On Thursday last week, the Bank of England raised interest rates for the first time in just over ten years.
As endings of eras go, it was very much one of those “whimper, rather than a bang” sort of endings. Markets had expected it.
In fact, the pound withered somewhat, having been primed for more fireworks.
But the fireworks may be yet to come…
Mark Carney’s dislike of Brexit is clouding his judgement
The Bank of England’s rate-setting committee voted by seven to two to raise interest rates by a quarter of a percentage point, to a whopping 0.5%.
On the one hand, interest rates have doubled. On the other hand, they’ve doubled from an all-time low. More importantly, the fact that the base rate has doubled does not translate into a huge rise in virtually any other rate that matters.
Mortgage rates, for example, won’t double. Credit card costs won’t double. Corporate borrowing costs won’t double.
So all in all, not a big deal.
Not that you’d imagine that, judging by the way the Bank hedged its bets. The rate rise and the accompanying language was so timorous that the pound in fact fell, rather than rising (as you might expect), after the rate rise.
Summing it all up, the Bank is very gloomy about Britain’s future growth prospects. It’s pretty clear that the Bank of England governor, Mark Carney, has decided that Brexit is an irredeemably bad thing. Indeed, as far as Carney is concerned, it’s the explicit reason that the economy is sluggish rather than buoyant.
On Robert Peston’s show at the weekend, he argued that Britain would be “booming” if not for the uncertainty caused by Brexit. He even warned that a bad Brexit deal – which caused high inflation but low growth – could prevent the Bank from cutting interest rates in the future (despite years of evidence that proves that the Bank is more than capable of not giving a single hoot about inflation at all when it suits it).
I entirely understand that lots of people are very worried about Brexit and Carney socialises with many of them. But I’m not sure that taking a view on potential political outcomes (as opposed to actualities) is the role of the central bank.
For example, if Jeremy Corbyn got into power, you could easily argue that monetary policy might need to react to that in some way. But Carney would rightly be pilloried if he stuck his oar in on that front.
And when you think about it, it’s interesting that Mervyn King – Carney’s predecessor – clearly doesn’t feel remotely the same way about Brexit. You may have your own view on their respective competences as central bankers, but I do think it’s fair to say that it makes it clear that there’s more than one “right” view on these things.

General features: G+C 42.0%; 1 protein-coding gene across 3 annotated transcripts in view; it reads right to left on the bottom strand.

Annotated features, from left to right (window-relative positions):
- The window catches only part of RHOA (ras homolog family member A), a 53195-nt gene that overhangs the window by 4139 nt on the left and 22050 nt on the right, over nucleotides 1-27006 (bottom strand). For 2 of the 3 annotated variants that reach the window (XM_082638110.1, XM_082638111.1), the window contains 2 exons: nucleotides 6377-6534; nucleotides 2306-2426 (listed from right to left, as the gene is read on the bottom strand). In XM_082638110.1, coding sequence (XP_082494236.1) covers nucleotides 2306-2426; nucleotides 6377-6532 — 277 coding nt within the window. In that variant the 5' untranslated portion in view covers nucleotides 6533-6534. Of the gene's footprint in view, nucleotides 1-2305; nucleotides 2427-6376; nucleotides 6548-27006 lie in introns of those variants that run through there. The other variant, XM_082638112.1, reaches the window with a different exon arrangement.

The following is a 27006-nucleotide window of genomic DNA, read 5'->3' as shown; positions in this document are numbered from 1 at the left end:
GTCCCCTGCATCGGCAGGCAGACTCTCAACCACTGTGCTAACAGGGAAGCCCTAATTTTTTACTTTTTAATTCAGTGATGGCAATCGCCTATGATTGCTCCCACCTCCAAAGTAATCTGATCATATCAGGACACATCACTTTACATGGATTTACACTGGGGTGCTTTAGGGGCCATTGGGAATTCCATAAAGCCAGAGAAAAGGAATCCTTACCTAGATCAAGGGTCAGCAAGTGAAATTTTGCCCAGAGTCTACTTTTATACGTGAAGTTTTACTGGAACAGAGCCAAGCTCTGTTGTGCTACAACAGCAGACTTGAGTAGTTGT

Anyway, in all, there is something of a stern tone of “this is why we can’t have nice things” coming out of Carney’s mouth right now. And I suspect that it’s clouding his judgement on how much more sharply interest rates might have to rise in the future.
If you’re panicking about a 0.25% rise, you need to take action now
So, for now, while it doesn’t feel like rates will go up a lot more (though the market does still expect a few more rises), it’s worth using the breathing space to “stress-test” your finances against the potential for higher rates.
For example, I’ve seen the occasional person on Twitter panicking about the effect of a 0.25% rate increase on their mortgage (as well as the odd hysterical headline). If that’s you – and I know that most MoneyWeek readers will not be in this boat – then I’m going to say this as nicely as I possibly can, and I hope you take it the right way: if your finances are in the condition whereby a 0.25% hike in interest rates can cause you sleepless nights over your monthly mortgage payment, then you really, really shouldn’t have had a variable-rate mortgage in the first place.
So I suggest that you get down on your knees and pay heartfelt obeisance to whichever deity or unifying force you believe has been looking after you and your wallet all of this time, and then run off to a mortgage broker and nab yourself a fixed-rate loan before they all run out.
As I said though, that’s probably not your average MoneyWeek reader. And for the rest of you, well there’s not a lot to say.
If you’re nearing the end of a fixed-term mortgage, now is probably a good time to get remortgaging. As far as your savings go, the rise in rates won’t make enough difference to the interest on your savings to care about. Keep an eye out for rates creeping up, but there’s not much point in locking your money into a fixed-rate savings account, because rates are now hopefully on the upward path.
If you have money invested with “newer” forms of lender, such as peer-to-peer platforms, just keep a close eye out for rising defaults and other signs of stress. There has been a lot of “reaching for yield” in our low-rate world, and when the extremities start to rot and drop off, that’s when we know there might be trouble ahead.
Meanwhile, as far as your investments go, you can continue to enjoy the stockmarket “melt up” (particularly if you’re invested in Japan, which has been enjoying a scorching run recently). But be sure to revisit your asset allocation plans and rebalance accordingly if you haven’t done it in the last six months or so.